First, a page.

China’s Rush for Salt Driven by Internet, State Media Reassurances

By Luo Ya, Epoch Times
March 19, 2011 8:53 pm Last Updated: October 1, 2015 5:19 pm

Chinese shoppers crowd a shop in an effort to buy salt in Lanzhou, northwest China's Gansu province on March 17. Chinese retailers reported panic buying of salt, partly because shoppers believe it could help ward off the effects of potential radioactivity from Japan's crippled nuclear power plant.   (STR/Getty Images)
Chinese shoppers crowd a shop in an effort to buy salt in Lanzhou, northwest China's Gansu province on March 17. Chinese retailers reported panic buying of salt, partly because shoppers believe it could help ward off the effects of potential radioactivity from Japan's crippled nuclear power plant. (STR/Getty Images)
A rush on salt began in coastal cities in China on March 16. As of March 18, the trend has spread to many provinces in China, including regions that are not on the eastern seaboard. Soy sauce has also been sought after as a salt replacement. Many people think that the ocean is being contaminated due to the nuclear crisis in Japan, and that it is only a matter of time before salt becomes hazardous.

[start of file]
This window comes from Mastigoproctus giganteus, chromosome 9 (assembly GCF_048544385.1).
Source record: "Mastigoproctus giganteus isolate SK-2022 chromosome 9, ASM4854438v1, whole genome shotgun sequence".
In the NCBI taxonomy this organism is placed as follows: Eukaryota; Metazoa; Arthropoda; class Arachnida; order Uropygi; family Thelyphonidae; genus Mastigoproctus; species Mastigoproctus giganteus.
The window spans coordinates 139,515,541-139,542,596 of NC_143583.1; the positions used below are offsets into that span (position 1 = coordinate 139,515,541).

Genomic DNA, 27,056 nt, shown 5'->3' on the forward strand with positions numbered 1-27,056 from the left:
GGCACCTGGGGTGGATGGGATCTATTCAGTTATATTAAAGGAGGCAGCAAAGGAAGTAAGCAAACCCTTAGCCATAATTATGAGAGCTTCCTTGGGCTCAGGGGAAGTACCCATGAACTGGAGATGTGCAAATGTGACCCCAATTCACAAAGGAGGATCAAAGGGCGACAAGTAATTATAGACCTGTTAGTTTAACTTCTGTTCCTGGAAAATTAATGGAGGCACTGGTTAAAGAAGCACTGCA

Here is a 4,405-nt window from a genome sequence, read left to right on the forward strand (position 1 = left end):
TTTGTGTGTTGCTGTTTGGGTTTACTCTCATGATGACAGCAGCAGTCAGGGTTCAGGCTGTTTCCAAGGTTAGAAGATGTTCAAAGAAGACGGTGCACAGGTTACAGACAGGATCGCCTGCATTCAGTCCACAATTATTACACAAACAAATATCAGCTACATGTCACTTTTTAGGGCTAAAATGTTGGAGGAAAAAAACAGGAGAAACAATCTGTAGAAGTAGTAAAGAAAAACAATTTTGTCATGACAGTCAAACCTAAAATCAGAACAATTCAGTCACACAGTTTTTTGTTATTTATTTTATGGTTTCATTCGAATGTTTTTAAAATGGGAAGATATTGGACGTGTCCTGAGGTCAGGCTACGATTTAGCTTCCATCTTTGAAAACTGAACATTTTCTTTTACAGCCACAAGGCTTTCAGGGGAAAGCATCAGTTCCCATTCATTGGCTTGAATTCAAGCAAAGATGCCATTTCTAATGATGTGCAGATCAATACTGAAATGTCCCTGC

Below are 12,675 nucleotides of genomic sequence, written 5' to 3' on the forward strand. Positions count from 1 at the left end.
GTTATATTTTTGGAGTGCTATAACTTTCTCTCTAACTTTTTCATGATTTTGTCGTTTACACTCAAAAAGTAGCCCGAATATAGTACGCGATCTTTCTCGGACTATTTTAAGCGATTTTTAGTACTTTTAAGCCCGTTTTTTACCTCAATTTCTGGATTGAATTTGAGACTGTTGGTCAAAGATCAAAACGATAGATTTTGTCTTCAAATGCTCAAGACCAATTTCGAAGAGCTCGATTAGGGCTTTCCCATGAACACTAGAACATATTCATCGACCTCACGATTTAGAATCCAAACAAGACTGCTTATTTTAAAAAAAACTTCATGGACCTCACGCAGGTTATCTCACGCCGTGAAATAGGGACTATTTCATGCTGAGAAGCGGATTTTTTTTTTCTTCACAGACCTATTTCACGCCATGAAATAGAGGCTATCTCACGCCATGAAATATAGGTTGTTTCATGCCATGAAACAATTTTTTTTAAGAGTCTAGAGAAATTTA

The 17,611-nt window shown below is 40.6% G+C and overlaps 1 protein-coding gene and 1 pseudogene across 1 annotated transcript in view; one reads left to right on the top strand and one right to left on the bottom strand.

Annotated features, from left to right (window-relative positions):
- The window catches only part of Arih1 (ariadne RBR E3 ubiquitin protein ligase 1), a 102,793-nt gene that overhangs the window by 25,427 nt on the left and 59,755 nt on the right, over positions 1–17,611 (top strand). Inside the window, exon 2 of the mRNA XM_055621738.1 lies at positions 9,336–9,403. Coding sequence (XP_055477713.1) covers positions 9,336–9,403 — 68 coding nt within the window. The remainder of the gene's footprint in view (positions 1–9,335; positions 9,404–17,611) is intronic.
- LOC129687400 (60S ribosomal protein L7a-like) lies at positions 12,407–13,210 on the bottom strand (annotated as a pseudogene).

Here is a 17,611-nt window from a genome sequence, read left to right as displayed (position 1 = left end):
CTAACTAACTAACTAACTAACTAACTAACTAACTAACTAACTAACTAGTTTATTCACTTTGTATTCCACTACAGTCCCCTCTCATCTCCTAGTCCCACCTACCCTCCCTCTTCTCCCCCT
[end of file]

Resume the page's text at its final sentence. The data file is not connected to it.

Mr. Li from Shaanxi Province told The Epoch Times that he didn't hear about the salt rush until March 17. Everyone was rushing to buy salt. He said his friends had called and said that salt prices in Baoji City had surged 1,000 percent, and were still going up.

Li thinks that's an indicator that people don't trust the government. “Now everyone is getting information from the Internet, and is worried about his or her own safety,” he said. “The nuclear reactor problems in Japan will surely have an effect on China. It's only a matter of time.”

Cha Wenjun, a resident of Shanghai, said that the rush had a lot to do with the news on television in China. “There are rumors that the seawater is polluted, and that salt will not be safe to eat. [State-run] television stations are saying that this will not affect China,” she said.

“However, the people have lost all trust in the government. Every time the government emphasizes something, it's usually the opposite of the truth. Since the 16th, salt has been sold out. Even soy sauce has been sold out.”

Ms. Wenjun couldn't find salt in several major grocery stores in Shanghai, and friends in Beijing told her that salt was sold out there as well.

"The Shanghai government stated that there is abundant salt supply in storage, and said that there is no need to stock up on salt," she said.

“During the incidents involving contaminated milk powder, pork, rice wine, and salted duck eggs, the government all said that they were safe, yet they were not, and these problems still persist today.”

Another online commentator said that the recent rush on salt showed that the public had a deep distrust in the social order, and lacked a sense of security. He said that people could only feel safe when they had resources, even as simple as cans of salt, in their own hands.

Read the original Chinese Article